Sunday, October 14, 2007

Burial of Singh - Bush Nuclear Accord

At some point, it were Americans who were thought to stop the deal. In the end it is Indian Government which chickened out and did not walk the last miles in converting the Singh-Bush Accord into a signed treaty. It is official now that India’s ruling party, Congress, would bow to the pressure from Left parties and will not pursue this accord any more.

Bush is deprived from one of his core foreign policy achievements. He has been a leader on this front and has been right to take the initiative in pursuing this deal. But again in the characteristics manner of his presidency, he believed lot in others, in the case in Dr. Singh’s government. Another President and it is quite unlikely he or she would be so bold (and diplomatically quite ‘exposed’) in pursuing this deal. It is sad and Bush Presidency is progressing along the well known pattern – failures after failures. With failed Rice Gates visits to Moscow and dimmed prospectus of any progress in Israel-Palestine conflict, this week has been bad for Bush as far as foreign policy goes. (And well, Gore Nobel price did not make life easy too….)

But probably more damage is on India’s side. First and foremost, it shows the political immaturity of Dr. Singh and Congress. Without procuring the buy in from all parties in the first place, Indian government should not have gone so far ahead. Further, threatening political allies with threats which Congress can not execute is very bad politically. Finally, internationally countries will be more circumspect in negotiating such complex deals with India in any bilateral manner. Rest of the world will continue to deal with India, but more as a part of multi-lateral forum and not as a leader country.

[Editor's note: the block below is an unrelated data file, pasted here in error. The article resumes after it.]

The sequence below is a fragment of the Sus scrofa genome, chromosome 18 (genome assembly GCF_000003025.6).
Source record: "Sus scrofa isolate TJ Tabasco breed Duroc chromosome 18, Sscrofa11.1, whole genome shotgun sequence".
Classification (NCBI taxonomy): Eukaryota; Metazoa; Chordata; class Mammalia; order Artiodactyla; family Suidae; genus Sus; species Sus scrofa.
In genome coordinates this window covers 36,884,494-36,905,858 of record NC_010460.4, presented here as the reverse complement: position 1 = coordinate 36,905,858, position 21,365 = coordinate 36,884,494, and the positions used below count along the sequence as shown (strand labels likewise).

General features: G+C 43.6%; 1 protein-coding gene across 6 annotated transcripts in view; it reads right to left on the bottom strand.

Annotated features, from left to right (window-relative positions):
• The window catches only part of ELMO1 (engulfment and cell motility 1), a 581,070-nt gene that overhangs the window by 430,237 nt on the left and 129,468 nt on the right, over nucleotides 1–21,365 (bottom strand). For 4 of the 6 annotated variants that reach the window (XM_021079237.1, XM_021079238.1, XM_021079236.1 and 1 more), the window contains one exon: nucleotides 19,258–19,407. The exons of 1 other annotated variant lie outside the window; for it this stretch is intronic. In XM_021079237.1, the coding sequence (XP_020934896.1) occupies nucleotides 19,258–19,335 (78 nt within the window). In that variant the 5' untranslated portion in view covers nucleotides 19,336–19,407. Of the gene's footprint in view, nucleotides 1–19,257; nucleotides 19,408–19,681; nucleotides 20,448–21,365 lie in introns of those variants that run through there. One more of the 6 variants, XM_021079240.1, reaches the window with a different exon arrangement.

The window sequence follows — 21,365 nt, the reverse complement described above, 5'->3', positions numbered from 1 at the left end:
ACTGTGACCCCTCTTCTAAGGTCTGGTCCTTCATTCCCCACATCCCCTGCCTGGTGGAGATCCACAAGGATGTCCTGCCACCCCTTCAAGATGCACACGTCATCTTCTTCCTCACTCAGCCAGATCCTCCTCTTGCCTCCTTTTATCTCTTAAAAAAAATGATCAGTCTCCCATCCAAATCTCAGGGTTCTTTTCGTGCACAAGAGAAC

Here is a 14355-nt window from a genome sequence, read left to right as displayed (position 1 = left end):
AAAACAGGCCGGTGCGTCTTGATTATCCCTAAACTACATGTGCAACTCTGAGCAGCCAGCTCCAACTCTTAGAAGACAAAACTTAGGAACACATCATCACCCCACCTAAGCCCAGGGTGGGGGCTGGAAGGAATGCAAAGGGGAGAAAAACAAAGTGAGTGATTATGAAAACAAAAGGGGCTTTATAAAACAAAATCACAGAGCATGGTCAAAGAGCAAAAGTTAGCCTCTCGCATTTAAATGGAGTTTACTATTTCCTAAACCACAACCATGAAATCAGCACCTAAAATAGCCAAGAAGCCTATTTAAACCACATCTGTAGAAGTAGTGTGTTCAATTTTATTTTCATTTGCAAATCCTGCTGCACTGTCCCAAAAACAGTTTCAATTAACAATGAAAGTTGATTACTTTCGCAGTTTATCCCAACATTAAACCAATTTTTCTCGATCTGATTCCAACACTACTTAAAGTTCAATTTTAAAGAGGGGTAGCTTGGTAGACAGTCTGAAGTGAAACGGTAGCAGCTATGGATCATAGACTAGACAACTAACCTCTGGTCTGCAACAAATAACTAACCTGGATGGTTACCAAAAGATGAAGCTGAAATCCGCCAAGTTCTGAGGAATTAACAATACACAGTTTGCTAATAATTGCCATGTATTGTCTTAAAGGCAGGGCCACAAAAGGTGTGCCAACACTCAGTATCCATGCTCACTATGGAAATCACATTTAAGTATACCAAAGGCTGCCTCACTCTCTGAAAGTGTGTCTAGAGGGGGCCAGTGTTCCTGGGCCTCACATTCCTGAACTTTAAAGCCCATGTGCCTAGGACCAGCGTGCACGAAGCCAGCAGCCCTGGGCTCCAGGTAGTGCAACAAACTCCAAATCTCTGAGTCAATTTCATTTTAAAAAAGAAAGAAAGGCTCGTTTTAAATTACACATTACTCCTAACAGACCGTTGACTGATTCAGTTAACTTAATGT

Chinese government got their bonus of continued stalling of Indian nuclear policy. I guess it compensates their recent losses in foreign policy with regards to Myanmar. And it is not a small victory for Pakistan too.

If Dr. Singh, Sonia and Congress think of facing early elections without the commitment of this nuclear accord deal and hence depriving the opposition from their potent campaign theme and then come back to power to sign this deal; then it is a risky endeavor and too iffy. It is highly unlikely now that the current term of Bush Presidency would present an opportunity to revisit this deal again. Clearly after 2008, with stronger Democrats in Congress and new president (quite likely Democratic President); the deal is unlikely to get moved as is.

It is hard to term this foreign policy failure of Dr. Singh’s government as anything apart from disaster. The only solace is thriving Indian economy will continue to keep interests of other countries in related trade deals in future too. America will not be an exception too. Nevertheless that process will be uncertain and bumpy.

Umesh Patil
Cupertino, CA 95014
October 14, 2007.

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